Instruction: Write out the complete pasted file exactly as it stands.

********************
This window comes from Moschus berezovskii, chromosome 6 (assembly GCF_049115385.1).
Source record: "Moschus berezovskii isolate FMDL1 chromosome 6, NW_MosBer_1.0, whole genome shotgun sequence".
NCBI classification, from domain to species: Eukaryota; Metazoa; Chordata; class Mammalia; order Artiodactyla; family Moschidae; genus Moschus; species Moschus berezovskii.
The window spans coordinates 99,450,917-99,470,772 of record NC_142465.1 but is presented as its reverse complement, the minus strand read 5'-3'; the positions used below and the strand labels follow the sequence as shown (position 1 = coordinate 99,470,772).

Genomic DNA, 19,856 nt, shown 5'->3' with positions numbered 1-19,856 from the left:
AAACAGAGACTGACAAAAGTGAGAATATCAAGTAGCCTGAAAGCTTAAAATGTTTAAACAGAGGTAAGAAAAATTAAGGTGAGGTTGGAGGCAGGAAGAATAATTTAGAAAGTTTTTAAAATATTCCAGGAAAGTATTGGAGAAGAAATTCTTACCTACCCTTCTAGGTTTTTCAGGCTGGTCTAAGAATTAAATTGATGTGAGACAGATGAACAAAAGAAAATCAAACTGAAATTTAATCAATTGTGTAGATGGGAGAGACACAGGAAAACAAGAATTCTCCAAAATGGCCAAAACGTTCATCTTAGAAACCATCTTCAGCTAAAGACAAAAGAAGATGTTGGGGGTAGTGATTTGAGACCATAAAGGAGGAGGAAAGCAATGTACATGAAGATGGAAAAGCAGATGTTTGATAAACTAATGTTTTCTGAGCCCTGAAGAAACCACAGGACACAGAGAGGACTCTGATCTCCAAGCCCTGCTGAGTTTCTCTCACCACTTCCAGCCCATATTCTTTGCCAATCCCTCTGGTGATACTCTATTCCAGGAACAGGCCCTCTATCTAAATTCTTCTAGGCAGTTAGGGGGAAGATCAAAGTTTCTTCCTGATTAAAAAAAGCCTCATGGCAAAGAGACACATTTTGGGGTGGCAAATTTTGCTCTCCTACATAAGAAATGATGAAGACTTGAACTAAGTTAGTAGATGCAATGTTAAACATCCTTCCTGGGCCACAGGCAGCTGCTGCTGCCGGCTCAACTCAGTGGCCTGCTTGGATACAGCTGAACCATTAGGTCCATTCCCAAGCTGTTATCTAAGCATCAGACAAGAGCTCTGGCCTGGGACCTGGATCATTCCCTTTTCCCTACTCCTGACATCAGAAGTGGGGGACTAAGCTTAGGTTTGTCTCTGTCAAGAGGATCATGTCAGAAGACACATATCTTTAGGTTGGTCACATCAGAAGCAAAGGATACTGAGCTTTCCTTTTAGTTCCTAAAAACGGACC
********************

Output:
This window comes from Moschus berezovskii, chromosome 6 (assembly GCF_049115385.1).
Source record: "Moschus berezovskii isolate FMDL1 chromosome 6, NW_MosBer_1.0, whole genome shotgun sequence".
NCBI classification, from domain to species: Eukaryota; Metazoa; Chordata; class Mammalia; order Artiodactyla; family Moschidae; genus Moschus; species Moschus berezovskii.
The window spans coordinates 99,450,917-99,470,772 of record NC_142465.1 but is presented as its reverse complement, the minus strand read 5'-3'; the positions used below and the strand labels follow the sequence as shown (position 1 = coordinate 99,470,772).

Genomic DNA, 19,856 nt, shown 5'->3' with positions numbered 1-19,856 from the left:
AAACAGAGACTGACAAAAGTGAGAATATCAAGTAGCCTGAAAGCTTAAAATGTTTAAACAGAGGTAAGAAAAATTAAGGTGAGGTTGGAGGCAGGAAGAATAATTTAGAAAGTTTTTAAAATATTCCAGGAAAGTATTGGAGAAGAAATTCTTACCTACCCTTCTAGGTTTTTCAGGCTGGTCTAAGAATTAAATTGATGTGAGACAGATGAACAAAAGAAAATCAAACTGAAATTTAATCAATTGTGTAGATGGGAGAGACACAGGAAAACAAGAATTCTCCAAAATGGCCAAAACGTTCATCTTAGAAACCATCTTCAGCTAAAGACAAAAGAAGATGTTGGGGGTAGTGATTTGAGACCATAAAGGAGGAGGAAAGCAATGTACATGAAGATGGAAAAGCAGATGTTTGATAAACTAATGTTTTCTGAGCCCTGAAGAAACCACAGGACACAGAGAGGACTCTGATCTCCAAGCCCTGCTGAGTTTCTCTCACCACTTCCAGCCCATATTCTTTGCCAATCCCTCTGGTGATACTCTATTCCAGGAACAGGCCCTCTATCTAAATTCTTCTAGGCAGTTAGGGGGAAGATCAAAGTTTCTTCCTGATTAAAAAAAGCCTCATGGCAAAGAGACACATTTTGGGGTGGCAAATTTTGCTCTCCTACATAAGAAATGATGAAGACTTGAACTAAGTTAGTAGATGCAATGTTAAACATCCTTCCTGGGCCACAGGCAGCTGCTGCTGCCGGCTCAACTCAGTGGCCTGCTTGGATACAGCTGAACCATTAGGTCCATTCCCAAGCTGTTATCTAAGCATCAGACAAGAGCTCTGGCCTGGGACCTGGATCATTCCCTTTTCCCTACTCCTGACATCAGAAGTGGGGGACTAAGCTTAGGTTTGTCTCTGTCAAGAGGATCATGTCAGAAGACACATATCTTTAGGTTGGTCACATCAGAAGCAAAGGATACTGAGCTTTCCTTTTAGTTCCTAAAAACGGACC